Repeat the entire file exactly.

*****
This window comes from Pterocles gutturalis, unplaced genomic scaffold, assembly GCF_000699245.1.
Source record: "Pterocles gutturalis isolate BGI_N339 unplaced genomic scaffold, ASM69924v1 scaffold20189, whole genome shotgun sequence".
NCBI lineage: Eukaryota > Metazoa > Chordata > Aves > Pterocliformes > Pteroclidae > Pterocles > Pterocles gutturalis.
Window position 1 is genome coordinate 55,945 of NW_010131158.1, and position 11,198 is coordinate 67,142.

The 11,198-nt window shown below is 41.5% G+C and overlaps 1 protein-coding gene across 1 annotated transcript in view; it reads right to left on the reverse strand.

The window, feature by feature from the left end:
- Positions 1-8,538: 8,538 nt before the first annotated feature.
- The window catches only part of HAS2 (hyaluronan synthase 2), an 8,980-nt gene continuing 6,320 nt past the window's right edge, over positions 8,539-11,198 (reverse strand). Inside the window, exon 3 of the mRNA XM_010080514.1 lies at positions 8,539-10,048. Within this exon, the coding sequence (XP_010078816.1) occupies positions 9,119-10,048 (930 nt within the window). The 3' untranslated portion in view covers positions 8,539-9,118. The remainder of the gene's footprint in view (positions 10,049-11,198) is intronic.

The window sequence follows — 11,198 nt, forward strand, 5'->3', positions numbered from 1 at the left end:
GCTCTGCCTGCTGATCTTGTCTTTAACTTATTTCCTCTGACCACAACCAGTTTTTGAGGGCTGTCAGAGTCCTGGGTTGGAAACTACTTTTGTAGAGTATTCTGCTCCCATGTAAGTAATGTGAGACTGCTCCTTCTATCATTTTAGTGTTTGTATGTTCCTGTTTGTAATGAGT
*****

This window comes from Pterocles gutturalis, unplaced genomic scaffold, assembly GCF_000699245.1.
Source record: "Pterocles gutturalis isolate BGI_N339 unplaced genomic scaffold, ASM69924v1 scaffold20189, whole genome shotgun sequence".
NCBI lineage: Eukaryota > Metazoa > Chordata > Aves > Pterocliformes > Pteroclidae > Pterocles > Pterocles gutturalis.
Window position 1 is genome coordinate 55,945 of NW_010131158.1, and position 11,198 is coordinate 67,142.

The 11,198-nt window shown below is 41.5% G+C and overlaps 1 protein-coding gene across 1 annotated transcript in view; it reads right to left on the reverse strand.

The window, feature by feature from the left end:
- Positions 1-8,538: 8,538 nt before the first annotated feature.
- The window catches only part of HAS2 (hyaluronan synthase 2), an 8,980-nt gene continuing 6,320 nt past the window's right edge, over positions 8,539-11,198 (reverse strand). Inside the window, exon 3 of the mRNA XM_010080514.1 lies at positions 8,539-10,048. Within this exon, the coding sequence (XP_010078816.1) occupies positions 9,119-10,048 (930 nt within the window). The 3' untranslated portion in view covers positions 8,539-9,118. The remainder of the gene's footprint in view (positions 10,049-11,198) is intronic.

The window sequence follows — 11,198 nt, forward strand, 5'->3', positions numbered from 1 at the left end:
GCTCTGCCTGCTGATCTTGTCTTTAACTTATTTCCTCTGACCACAACCAGTTTTTGAGGGCTGTCAGAGTCCTGGGTTGGAAACTACTTTTGTAGAGTATTCTGCTCCCATGTAAGTAATGTGAGACTGCTCCTTCTATCATTTTAGTGTTTGTATGTTCCTGTTTGTAATGAGT